Wildsight Kimberley Cranbrook has teamed up with local adventure writer and photographer Bruce Kirkby to bring the Banff Centre Mountain Film Festival World Tour to the homes of Kimberley and Cranbrook with the Epic Adventures Tour. Trixie Pacis photo.

Wildsight Kimberley Cranbrook has teamed up with local adventure writer and photographer Bruce Kirkby to bring the Banff Centre Mountain Film Festival World Tour to the homes of Kimberley and Cranbrook with the Epic Adventures Tour. Trixie Pacis photo.

Wildsight and Bruce Kirkby launch Banff Film Fest virtual viewing event

‘Epic Adventures Indoors’ lets you enjoy the festival’s films from home while supporting Wildsight

The historic Banff Centre Mountain Film Festival Tour returns again for the month of February and although people aren’t able to gather in theatres this year, Wildsight Kimberley Cranbrook has teamed up with local Bruce Kirkby to create the Epic Adventures Tour, allowing people to enjoy the festival from the comfort of their own homes.

“At a time when we are all looking for ways to connect, Epic Adventures Indoors is that opportunity,” explained Wildsight Kimberley Cranbrook Interim Manager Corrine Highwood. “Experience the same awe and adventure, even though we need to be apart. These films are something that friendship groups and people in line at the grocery store will be talking about all February.”

The origin story of the Banff Centre Mountain Film Festival World Tour goes back to 1976 in Banff, Alta. when a group of climbers and wilderness adventurers came up with The Banff Festival of Mountaineering Film. Then a one-day event, it quickly grew to become one of the largest and most prestigious festivals of its kind on a worldwide level.

More than three decades ago the festival started an outreach program with the intent of bringing their festival to other communities and the Tour was born.

A group of Wildsight Kimberley Cranbrook volunteers have for the past 25 years brought that tour to our area while also utilizing it as the organization’s largest annual fundraiser.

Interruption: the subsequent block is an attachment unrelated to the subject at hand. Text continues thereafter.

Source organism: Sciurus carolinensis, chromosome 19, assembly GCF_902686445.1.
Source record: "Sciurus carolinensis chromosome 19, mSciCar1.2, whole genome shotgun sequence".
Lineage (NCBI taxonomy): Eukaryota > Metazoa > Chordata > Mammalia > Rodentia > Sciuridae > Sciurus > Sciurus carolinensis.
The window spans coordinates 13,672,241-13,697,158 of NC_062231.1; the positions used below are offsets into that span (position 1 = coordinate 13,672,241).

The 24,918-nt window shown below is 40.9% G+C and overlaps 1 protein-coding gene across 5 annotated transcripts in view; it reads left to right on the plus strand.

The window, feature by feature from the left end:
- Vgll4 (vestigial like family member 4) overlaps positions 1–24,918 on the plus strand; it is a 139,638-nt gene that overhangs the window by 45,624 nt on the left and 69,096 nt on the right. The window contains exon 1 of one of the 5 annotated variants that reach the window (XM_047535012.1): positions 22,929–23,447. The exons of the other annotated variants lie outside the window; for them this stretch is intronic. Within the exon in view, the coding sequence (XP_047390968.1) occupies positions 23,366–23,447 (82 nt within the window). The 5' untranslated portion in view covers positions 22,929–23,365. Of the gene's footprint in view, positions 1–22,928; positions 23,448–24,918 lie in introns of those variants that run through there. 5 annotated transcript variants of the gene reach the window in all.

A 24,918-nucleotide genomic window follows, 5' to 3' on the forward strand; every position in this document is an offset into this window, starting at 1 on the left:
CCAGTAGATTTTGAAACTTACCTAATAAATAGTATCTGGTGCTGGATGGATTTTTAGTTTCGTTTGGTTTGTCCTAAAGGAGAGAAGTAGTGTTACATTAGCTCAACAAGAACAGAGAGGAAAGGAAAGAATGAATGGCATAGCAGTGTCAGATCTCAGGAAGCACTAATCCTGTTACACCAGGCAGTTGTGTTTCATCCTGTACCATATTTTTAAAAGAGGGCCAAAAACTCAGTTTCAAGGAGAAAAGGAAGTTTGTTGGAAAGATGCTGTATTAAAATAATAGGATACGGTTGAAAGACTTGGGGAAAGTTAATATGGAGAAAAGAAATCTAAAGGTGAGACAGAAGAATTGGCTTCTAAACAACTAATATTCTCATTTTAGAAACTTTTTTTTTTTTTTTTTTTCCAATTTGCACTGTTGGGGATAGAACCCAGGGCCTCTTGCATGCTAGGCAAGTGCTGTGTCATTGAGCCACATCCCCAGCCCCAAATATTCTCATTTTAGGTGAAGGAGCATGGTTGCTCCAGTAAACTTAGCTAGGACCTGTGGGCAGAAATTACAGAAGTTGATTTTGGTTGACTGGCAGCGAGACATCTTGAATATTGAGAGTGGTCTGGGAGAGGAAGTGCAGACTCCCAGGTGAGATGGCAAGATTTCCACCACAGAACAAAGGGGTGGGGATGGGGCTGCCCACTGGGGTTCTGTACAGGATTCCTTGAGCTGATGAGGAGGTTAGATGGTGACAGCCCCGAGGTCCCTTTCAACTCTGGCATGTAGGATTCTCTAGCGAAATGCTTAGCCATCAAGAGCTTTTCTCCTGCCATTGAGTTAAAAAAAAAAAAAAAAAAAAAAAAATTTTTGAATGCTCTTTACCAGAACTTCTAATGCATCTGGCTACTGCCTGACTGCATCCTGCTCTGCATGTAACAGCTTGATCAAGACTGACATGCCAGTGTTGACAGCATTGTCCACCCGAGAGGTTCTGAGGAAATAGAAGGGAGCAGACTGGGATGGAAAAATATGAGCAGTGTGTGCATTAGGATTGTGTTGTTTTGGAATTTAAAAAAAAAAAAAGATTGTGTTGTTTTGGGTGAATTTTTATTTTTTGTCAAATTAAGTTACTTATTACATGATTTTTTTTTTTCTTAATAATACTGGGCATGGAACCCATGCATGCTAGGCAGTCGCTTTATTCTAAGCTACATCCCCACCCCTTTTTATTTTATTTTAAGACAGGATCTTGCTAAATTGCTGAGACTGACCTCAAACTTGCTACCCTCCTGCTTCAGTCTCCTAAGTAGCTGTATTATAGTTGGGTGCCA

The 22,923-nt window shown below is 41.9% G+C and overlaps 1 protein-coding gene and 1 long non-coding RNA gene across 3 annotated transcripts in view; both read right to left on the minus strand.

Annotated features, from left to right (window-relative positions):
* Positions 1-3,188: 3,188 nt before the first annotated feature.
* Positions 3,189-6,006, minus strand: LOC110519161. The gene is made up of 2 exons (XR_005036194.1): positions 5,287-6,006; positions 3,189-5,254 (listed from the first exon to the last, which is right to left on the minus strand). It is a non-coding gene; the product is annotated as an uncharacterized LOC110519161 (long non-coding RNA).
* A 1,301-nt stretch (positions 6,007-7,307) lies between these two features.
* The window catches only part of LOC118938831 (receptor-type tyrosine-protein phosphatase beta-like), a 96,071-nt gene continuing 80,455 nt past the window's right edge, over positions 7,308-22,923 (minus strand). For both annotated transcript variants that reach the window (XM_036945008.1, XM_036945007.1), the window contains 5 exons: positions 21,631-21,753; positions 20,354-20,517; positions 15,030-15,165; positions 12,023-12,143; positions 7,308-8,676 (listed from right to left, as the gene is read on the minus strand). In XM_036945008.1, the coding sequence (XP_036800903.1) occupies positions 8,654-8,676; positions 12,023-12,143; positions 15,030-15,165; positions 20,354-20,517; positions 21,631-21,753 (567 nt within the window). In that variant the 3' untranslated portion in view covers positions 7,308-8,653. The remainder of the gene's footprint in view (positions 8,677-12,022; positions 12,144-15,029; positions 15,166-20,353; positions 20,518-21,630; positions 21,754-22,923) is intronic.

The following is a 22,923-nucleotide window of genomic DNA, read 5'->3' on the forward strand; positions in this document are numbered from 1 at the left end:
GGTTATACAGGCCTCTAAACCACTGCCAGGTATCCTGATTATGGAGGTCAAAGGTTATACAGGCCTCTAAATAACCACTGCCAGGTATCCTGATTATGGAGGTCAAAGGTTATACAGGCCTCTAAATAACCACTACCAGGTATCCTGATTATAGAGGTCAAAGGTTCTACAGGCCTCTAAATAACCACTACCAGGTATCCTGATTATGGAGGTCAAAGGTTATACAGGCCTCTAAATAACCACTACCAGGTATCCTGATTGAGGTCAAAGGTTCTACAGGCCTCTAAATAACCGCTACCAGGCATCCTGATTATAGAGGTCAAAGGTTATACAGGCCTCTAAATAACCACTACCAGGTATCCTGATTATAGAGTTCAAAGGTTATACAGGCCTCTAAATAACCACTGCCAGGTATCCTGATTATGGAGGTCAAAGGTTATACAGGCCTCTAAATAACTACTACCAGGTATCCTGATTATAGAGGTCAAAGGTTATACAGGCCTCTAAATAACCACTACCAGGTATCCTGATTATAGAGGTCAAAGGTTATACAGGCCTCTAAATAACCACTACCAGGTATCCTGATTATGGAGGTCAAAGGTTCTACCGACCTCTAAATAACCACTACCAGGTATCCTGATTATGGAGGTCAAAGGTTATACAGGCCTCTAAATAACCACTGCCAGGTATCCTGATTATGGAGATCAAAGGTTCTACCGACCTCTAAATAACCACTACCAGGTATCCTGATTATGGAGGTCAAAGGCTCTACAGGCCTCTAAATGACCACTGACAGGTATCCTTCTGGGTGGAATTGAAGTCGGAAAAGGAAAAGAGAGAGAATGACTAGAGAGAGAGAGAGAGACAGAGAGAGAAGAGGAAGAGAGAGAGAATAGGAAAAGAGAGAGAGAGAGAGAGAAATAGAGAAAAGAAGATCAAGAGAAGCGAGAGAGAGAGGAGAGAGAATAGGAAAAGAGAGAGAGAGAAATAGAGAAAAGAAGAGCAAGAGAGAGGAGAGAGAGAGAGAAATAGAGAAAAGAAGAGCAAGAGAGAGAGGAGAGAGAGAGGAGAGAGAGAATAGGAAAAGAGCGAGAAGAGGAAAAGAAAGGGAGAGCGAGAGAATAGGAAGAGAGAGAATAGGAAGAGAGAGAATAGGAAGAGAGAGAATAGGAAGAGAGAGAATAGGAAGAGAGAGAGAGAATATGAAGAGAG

READ MORE: Banff Mountain Film Fest Tour 2020 online only this year

“They are an amazing group of women and they have just been working with the Banff Festival for that long, and they bring it every year and ever year it has been a fundraiser for Wildsight Kimberley Cranbrook,” said Outreach and Fundraising Coordinator Courtenay Holden. “We’re really fortunate to have such amazing volunteers.”

When you visit the unique link that Wildsight Kimberley Cranbrook has created, you are able to buy your virtual tickets to the event. A substantial portion of each ticket sold goes towards supporting Wildsight in their myriad endeavours.

“Because it’s our biggest fundraiser of the year we’re lucky in the fact that we then can distribute it our amongst all of our projects,” Holden explained.

The group runs projects like the Apple Capture, they are responsible for the Community Garden and they run the Farmers Markets. They also do a Camp Odyssey with kids each summer educating youth about the outdoors in addition to running numerous educational programs at schools throughout the year.

READ MORE: Wildsight Apple Picking events

To purchase tickets visit wildsight.ca/branches/epic-adventures-indoors. From there, you’ll see that the Banff Centre has grouped films in terms of variety and locations and that type of thing, and created different packages you can purchase. The packages are called Onyx, Amber, Sapphire and Ruby. You can either buy these tickets individually or in a bundle, getting all four together at a discounted rate.